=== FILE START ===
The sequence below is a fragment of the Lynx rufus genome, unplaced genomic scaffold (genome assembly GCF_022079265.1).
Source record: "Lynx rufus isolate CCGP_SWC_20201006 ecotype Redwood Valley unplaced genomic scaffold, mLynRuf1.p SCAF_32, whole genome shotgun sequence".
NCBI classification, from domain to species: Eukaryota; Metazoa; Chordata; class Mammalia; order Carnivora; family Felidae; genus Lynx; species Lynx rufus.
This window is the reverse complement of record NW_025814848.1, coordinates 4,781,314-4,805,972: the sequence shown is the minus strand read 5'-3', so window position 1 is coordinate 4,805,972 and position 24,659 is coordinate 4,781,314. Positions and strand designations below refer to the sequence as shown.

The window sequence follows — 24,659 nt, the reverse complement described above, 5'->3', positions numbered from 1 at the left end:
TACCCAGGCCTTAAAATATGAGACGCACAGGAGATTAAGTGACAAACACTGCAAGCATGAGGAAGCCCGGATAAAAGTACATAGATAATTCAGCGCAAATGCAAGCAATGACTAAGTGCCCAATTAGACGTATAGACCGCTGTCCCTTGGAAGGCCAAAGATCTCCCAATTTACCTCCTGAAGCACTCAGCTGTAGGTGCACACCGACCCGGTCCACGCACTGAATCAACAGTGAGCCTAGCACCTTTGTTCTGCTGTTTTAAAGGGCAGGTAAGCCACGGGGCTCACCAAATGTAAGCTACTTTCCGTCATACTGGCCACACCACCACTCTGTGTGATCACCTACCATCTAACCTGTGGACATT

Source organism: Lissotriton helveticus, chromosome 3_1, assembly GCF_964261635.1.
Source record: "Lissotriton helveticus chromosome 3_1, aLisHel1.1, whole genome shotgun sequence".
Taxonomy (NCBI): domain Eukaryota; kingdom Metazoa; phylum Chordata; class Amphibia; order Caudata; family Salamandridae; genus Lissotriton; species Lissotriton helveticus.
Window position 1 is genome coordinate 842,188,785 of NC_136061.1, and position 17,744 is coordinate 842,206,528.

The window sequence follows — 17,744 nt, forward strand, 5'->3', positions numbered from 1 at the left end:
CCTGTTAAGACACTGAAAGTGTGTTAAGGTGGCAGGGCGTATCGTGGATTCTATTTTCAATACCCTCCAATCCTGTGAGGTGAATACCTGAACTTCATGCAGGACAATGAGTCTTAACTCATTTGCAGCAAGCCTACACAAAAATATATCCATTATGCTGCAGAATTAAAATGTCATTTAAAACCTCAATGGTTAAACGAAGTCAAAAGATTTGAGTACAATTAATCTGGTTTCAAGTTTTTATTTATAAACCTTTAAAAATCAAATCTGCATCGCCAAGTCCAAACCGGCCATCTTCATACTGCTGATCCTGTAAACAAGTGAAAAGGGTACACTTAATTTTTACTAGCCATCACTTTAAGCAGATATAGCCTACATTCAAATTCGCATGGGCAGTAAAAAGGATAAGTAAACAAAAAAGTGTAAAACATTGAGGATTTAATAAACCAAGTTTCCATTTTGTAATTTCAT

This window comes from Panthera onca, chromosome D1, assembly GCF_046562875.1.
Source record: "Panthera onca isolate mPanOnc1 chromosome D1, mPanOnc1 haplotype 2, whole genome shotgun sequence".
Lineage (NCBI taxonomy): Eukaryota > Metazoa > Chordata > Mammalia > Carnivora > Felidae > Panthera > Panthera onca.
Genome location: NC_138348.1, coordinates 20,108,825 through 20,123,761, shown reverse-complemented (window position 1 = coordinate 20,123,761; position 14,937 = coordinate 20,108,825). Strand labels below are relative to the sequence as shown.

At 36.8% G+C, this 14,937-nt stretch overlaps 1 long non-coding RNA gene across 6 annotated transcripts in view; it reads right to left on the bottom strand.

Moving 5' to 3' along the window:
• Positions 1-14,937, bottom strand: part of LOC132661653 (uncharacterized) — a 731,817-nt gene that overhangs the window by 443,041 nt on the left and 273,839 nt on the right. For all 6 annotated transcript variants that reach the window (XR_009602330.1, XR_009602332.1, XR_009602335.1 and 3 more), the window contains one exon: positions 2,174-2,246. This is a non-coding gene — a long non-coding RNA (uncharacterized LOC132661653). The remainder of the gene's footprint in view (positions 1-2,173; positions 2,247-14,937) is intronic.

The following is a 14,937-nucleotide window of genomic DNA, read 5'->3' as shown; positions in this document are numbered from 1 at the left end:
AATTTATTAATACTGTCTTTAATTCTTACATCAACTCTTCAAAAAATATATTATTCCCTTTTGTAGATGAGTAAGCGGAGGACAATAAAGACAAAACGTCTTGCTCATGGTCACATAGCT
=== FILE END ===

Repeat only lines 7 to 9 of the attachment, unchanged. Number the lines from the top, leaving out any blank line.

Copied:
Source organism: Lissotriton helveticus, chromosome 3_1, assembly GCF_964261635.1.
Source record: "Lissotriton helveticus chromosome 3_1, aLisHel1.1, whole genome shotgun sequence".
Taxonomy (NCBI): domain Eukaryota; kingdom Metazoa; phylum Chordata; class Amphibia; order Caudata; family Salamandridae; genus Lissotriton; species Lissotriton helveticus.